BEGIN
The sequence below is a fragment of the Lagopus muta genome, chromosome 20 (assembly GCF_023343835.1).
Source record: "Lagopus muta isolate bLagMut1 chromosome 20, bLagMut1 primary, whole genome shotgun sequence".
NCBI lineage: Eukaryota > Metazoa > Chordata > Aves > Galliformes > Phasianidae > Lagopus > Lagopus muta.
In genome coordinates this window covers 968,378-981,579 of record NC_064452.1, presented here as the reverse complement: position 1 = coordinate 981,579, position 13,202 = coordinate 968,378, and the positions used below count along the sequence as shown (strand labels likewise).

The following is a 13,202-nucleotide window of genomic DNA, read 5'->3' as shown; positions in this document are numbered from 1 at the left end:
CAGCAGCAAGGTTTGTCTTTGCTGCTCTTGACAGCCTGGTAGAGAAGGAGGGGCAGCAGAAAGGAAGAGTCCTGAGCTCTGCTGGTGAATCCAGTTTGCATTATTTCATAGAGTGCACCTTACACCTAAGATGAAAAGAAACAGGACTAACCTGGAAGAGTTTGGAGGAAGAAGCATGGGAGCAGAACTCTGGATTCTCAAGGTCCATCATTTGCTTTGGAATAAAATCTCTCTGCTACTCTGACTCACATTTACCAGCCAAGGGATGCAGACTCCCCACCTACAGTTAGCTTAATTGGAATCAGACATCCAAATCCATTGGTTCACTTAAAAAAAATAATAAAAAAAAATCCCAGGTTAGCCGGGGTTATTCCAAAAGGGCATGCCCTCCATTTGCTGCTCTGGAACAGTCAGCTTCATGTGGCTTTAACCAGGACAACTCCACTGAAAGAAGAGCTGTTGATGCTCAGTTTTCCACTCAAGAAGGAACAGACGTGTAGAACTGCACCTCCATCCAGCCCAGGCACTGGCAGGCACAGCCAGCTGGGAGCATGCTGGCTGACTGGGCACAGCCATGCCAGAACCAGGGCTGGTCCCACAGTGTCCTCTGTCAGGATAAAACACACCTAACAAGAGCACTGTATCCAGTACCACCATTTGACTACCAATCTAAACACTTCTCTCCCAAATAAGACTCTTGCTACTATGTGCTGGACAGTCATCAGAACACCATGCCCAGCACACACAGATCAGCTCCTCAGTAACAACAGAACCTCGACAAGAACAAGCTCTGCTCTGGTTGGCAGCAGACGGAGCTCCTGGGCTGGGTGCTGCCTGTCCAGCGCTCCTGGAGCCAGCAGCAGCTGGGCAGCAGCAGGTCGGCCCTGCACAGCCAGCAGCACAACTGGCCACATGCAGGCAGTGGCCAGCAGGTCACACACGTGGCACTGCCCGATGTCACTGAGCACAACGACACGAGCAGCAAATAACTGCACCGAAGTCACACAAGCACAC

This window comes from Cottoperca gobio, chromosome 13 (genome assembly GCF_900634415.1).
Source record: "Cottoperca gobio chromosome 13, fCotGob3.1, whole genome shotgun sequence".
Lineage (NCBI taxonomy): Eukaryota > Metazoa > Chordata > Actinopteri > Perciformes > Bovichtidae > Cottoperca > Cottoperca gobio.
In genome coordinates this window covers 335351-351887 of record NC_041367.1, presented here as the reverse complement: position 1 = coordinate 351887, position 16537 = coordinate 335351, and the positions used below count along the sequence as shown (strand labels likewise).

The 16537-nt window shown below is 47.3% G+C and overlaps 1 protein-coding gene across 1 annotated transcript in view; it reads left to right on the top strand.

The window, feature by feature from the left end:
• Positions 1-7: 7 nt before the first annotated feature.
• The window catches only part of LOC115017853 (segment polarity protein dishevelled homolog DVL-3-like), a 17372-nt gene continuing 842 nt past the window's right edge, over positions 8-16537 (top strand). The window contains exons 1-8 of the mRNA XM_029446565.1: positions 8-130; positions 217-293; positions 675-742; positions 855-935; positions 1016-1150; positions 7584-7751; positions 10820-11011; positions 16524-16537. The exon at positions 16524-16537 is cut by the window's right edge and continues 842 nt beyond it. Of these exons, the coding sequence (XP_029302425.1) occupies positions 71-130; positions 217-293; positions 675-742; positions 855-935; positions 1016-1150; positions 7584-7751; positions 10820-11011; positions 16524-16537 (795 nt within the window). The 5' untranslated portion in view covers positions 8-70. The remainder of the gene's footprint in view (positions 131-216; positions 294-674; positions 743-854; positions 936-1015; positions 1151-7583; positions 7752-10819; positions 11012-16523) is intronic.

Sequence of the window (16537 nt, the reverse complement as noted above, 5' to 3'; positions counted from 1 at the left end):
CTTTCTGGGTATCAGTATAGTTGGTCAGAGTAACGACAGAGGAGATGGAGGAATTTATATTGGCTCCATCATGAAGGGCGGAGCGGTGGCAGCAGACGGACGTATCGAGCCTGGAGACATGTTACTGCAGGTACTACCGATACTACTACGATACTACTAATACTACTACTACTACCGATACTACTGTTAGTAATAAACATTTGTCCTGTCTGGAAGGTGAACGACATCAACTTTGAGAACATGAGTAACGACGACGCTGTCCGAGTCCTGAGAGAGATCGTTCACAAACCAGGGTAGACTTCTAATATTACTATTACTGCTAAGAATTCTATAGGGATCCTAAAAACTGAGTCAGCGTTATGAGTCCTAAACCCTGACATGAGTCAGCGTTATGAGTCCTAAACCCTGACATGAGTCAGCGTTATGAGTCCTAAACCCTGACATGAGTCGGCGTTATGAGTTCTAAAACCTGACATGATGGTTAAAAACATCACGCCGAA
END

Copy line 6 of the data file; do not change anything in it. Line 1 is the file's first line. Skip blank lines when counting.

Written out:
CAGCAGCAAGGTTTGTCTTTGCTGCTCTTGACAGCCTGGTAGAGAAGGAGGGGCAGCAGAAAGGAAGAGTCCTGAGCTCTGCTGGTGAATCCAGTTTGCATTATTTCATAGAGTGCACCTTACACCTAAGATGAAAAGAAACAGGACTAACCTGGAAGAGTTTGGAGGAAGAAGCATGGGAGCAGAACTCTGGATTCTCAAGGTCCATCATTTGCTTTGGAATAAAATCTCTCTGCTACTCTGACTCACATTTACCAGCCAAGGGATGCAGACTCCCCACCTACAGTTAGCTTAATTGGAATCAGACATCCAAATCCATTGGTTCACTTAAAAAAAATAATAAAAAAAAATCCCAGGTTAGCCGGGGTTATTCCAAAAGGGCATGCCCTCCATTTGCTGCTCTGGAACAGTCAGCTTCATGTGGCTTTAACCAGGACAACTCCACTGAAAGAAGAGCTGTTGATGCTCAGTTTTCCACTCAAGAAGGAACAGACGTGTAGAACTGCACCTCCATCCAGCCCAGGCACTGGCAGGCACAGCCAGCTGGGAGCATGCTGGCTGACTGGGCACAGCCATGCCAGAACCAGGGCTGGTCCCACAGTGTCCTCTGTCAGGATAAAACACACCTAACAAGAGCACTGTATCCAGTACCACCATTTGACTACCAATCTAAACACTTCTCTCCCAAATAAGACTCTTGCTACTATGTGCTGGACAGTCATCAGAACACCATGCCCAGCACACACAGATCAGCTCCTCAGTAACAACAGAACCTCGACAAGAACAAGCTCTGCTCTGGTTGGCAGCAGACGGAGCTCCTGGGCTGGGTGCTGCCTGTCCAGCGCTCCTGGAGCCAGCAGCAGCTGGGCAGCAGCAGGTCGGCCCTGCACAGCCAGCAGCACAACTGGCCACATGCAGGCAGTGGCCAGCAGGTCACACACGTGGCACTGCCCGATGTCACTGAGCACAACGACACGAGCAGCAAATAACTGCACCGAAGTCACACAAGCACAC